Lincoln’s Labels: America’s Best Known Brands and the Civil War
by James M. Schmidt Edinborough Press
Humans are often said to have three basic needs: food, clothing and shelter. In wartime, of course, armies also need medicine, gunpowder and weaponry. Historians and Civil War enthusiasts typically focus on the latter two needs, but all had an enormous impact on how the war was prosecuted, not only on the armies as a whole, but also on individual soldiers, civilians back home and especially on businesses that provided supplies. This “business end” of the war and its personal ramifications—previously overlooked in the vast literature—is now the subject of an utterly original and fascinating book, Lincoln’s Labels: America’s Best Known Brands and the Civil War, by James M. Schmidt.
Lincoln’s Labels is the story of major Civil War–era businesses and their products—businesses and products that still exist today—and how they influenced and were influenced by the fighting. Within that framework, it also examines how these goods affected the soldiers in the field, civilians and laborers in factories and, as the title suggests, the impact those companies had on the Union commander in chief, Abraham Lincoln. Overall Schmidt’s book is a combination of business and military history that examines the war from a refreshing perspective—the impact of the “things” we all need. As such, it opens up history to readers and enthusiasts of topics beyond the battles and personalities of the war.
As Schmidt writes, all Americans can find a connection to the war without tramping across battlefields in distant states—without even leaving their homes. “In their wallets, pantries, closets, jewelry boxes, magazine racks, and medicine cabinets,” he notes, “are the products of companies that also supplied Union soldiers and sailors.” He profiles companies such as Proctor & Gamble, which supplied soap, candles and numerous other necessities; Brooks Brothers, which supplied uniforms and even Lincoln’s favorite coat; Borden, which produced condensed milk and other foodstuffs; Tiffany & Co., which supplied swords and flags; Scientific American magazine, which wrote about and supported wartime invention; DuPont, which manufactured the Union’s gunpowder; Edward R. Squibb, who improved on medicines used by Army surgeons; and American Express, which transported goods, monies and even corpses.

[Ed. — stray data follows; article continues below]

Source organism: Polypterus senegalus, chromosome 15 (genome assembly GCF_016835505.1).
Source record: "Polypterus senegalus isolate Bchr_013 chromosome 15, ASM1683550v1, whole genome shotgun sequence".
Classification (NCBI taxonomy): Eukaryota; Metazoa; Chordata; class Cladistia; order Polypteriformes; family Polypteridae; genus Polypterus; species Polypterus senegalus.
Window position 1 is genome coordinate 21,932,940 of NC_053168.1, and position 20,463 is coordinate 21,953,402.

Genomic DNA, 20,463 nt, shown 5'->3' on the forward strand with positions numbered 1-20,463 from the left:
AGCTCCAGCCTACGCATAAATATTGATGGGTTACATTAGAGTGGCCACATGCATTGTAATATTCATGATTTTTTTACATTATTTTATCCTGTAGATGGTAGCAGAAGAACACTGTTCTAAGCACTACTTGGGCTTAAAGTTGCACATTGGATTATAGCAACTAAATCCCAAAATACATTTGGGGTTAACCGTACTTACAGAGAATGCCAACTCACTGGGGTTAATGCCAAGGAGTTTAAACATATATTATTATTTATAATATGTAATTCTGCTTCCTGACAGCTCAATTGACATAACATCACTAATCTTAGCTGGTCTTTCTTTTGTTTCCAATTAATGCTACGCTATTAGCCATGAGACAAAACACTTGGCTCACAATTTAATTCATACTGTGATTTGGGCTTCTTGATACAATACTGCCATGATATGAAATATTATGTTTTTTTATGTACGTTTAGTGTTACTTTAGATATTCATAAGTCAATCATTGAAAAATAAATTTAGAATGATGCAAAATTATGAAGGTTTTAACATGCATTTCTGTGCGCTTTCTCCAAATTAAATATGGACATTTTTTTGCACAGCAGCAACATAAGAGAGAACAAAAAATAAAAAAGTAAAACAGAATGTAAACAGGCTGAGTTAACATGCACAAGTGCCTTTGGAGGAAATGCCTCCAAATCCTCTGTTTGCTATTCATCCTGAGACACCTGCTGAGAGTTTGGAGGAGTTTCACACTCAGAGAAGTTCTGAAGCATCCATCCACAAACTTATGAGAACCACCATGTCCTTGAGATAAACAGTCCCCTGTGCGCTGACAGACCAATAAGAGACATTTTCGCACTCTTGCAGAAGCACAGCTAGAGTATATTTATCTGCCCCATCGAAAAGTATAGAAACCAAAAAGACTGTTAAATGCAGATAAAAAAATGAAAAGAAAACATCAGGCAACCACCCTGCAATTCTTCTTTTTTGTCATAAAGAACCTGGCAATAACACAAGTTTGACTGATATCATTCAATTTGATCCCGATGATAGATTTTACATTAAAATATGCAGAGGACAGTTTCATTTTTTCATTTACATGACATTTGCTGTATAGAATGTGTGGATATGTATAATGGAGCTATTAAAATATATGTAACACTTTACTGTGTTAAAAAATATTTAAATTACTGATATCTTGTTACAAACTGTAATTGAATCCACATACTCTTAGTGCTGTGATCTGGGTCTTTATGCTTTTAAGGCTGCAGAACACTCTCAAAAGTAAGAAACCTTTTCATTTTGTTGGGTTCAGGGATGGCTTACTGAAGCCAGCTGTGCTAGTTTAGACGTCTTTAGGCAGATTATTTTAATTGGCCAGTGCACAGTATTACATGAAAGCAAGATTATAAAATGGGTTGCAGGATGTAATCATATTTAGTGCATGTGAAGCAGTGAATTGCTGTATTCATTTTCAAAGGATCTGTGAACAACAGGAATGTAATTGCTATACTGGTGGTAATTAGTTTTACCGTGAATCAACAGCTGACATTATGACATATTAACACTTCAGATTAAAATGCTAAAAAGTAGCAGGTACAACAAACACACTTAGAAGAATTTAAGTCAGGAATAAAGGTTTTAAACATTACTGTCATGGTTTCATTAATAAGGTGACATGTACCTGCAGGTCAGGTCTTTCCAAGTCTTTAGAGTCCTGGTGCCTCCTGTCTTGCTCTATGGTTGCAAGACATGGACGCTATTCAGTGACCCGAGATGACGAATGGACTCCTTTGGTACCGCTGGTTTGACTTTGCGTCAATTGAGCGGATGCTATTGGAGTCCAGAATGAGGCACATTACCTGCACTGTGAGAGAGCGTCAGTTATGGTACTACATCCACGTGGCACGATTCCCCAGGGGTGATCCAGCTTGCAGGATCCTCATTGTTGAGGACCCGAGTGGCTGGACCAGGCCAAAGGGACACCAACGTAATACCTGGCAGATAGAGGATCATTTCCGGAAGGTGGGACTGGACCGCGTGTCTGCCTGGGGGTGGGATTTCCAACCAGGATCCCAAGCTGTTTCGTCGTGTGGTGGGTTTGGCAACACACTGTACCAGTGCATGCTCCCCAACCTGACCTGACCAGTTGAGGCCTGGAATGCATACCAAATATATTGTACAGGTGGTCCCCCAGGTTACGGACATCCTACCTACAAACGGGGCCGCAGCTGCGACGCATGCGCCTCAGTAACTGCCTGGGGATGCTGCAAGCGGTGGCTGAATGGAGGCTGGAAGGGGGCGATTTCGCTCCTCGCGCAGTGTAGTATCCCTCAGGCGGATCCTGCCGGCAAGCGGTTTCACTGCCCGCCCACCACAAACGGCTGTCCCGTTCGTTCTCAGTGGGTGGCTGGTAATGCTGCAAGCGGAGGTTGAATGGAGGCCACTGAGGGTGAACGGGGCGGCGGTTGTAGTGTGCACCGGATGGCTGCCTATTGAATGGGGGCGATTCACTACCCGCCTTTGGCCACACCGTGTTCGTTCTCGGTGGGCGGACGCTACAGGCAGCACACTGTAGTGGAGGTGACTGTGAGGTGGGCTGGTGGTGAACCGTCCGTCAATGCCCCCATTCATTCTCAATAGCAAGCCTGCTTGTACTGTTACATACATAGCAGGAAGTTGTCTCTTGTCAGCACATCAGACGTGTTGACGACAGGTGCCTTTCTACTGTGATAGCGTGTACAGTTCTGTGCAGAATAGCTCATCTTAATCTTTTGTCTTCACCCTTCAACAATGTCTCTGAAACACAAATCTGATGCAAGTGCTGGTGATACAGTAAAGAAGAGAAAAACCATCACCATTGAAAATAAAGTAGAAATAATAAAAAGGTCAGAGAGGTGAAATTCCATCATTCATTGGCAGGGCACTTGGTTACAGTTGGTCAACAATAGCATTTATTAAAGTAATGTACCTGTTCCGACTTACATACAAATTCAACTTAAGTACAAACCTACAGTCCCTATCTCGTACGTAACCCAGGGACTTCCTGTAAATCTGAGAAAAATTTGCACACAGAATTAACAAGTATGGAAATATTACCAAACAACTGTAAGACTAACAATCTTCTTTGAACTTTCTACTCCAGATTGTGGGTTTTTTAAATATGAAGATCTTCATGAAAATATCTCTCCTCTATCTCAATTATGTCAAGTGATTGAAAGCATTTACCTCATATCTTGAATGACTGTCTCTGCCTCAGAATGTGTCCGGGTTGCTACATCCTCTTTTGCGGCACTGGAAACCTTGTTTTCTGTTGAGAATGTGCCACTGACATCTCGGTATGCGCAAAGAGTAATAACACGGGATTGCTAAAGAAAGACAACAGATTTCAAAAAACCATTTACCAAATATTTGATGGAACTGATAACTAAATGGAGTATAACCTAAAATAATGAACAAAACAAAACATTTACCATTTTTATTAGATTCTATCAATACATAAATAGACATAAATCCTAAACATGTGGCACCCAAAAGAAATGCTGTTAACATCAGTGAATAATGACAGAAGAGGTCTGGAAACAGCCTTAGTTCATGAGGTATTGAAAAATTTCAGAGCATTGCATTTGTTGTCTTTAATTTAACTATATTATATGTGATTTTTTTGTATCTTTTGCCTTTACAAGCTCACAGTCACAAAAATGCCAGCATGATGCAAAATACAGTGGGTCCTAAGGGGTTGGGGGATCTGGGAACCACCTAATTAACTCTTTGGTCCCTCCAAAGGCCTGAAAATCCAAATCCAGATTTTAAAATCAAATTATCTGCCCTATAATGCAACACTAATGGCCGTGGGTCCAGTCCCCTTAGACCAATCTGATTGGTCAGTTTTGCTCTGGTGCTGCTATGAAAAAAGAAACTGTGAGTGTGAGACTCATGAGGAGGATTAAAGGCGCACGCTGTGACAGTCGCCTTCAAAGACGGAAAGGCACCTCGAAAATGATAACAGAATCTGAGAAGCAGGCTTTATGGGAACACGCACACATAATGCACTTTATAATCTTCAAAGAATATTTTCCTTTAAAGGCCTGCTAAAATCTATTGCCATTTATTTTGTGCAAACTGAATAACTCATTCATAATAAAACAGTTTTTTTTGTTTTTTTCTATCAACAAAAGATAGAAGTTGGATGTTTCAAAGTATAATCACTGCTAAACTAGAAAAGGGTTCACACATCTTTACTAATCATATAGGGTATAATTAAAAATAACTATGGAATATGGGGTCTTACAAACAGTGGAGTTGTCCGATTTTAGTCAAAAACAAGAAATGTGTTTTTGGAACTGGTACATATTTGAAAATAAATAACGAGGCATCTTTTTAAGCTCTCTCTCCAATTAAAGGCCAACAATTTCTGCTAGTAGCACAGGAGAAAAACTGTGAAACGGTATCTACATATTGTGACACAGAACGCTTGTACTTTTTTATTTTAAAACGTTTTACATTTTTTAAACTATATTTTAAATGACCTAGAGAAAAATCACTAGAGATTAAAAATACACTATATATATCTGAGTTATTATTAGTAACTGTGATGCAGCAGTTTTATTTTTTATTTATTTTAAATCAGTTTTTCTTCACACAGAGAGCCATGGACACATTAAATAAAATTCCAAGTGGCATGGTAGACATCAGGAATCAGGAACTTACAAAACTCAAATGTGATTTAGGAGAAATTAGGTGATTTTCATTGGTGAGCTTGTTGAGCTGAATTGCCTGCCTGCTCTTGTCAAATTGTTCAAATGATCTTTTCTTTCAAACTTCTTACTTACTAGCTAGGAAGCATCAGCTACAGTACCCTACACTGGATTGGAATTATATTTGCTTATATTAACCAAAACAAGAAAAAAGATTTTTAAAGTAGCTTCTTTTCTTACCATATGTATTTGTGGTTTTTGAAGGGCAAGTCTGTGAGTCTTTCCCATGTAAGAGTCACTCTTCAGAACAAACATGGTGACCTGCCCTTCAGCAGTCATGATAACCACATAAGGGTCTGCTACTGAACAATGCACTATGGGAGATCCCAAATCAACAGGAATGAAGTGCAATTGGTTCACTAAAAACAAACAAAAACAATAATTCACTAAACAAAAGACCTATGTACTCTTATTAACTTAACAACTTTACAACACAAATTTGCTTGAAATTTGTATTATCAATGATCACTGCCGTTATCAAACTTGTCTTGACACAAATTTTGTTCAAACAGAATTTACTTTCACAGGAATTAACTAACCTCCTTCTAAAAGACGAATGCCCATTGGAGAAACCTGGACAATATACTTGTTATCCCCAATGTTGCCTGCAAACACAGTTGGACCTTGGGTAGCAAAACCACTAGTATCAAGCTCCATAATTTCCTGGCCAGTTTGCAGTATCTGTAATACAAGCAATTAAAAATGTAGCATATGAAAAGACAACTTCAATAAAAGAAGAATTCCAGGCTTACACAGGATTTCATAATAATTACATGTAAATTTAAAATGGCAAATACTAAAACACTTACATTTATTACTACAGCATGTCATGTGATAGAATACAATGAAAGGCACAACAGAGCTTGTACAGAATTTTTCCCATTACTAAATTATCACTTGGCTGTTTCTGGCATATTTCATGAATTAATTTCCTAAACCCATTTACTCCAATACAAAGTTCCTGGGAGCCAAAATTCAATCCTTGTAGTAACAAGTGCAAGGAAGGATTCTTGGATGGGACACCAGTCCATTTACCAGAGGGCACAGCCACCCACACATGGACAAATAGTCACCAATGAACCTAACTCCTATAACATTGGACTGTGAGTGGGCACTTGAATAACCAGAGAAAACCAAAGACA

Histories of the companies examined in Lincoln’s Labels, in addition to how and why they supported the war effort, make for a compelling collection of stories. Their contributions are unified not only by the war, but also by the involvement of Lincoln, who intuitively recognized the potential and usefulness of products and technologies, then harnessed their effectiveness to help win the war.
Lincoln’s penchant for fostering invention and technology is widely known. His compassion for the troops meant that his administration sought the best clothing, food and weapons he could find in support of his soldiers.
Originally published in the October 2009 issue of Civil War Times. To subscribe, click here.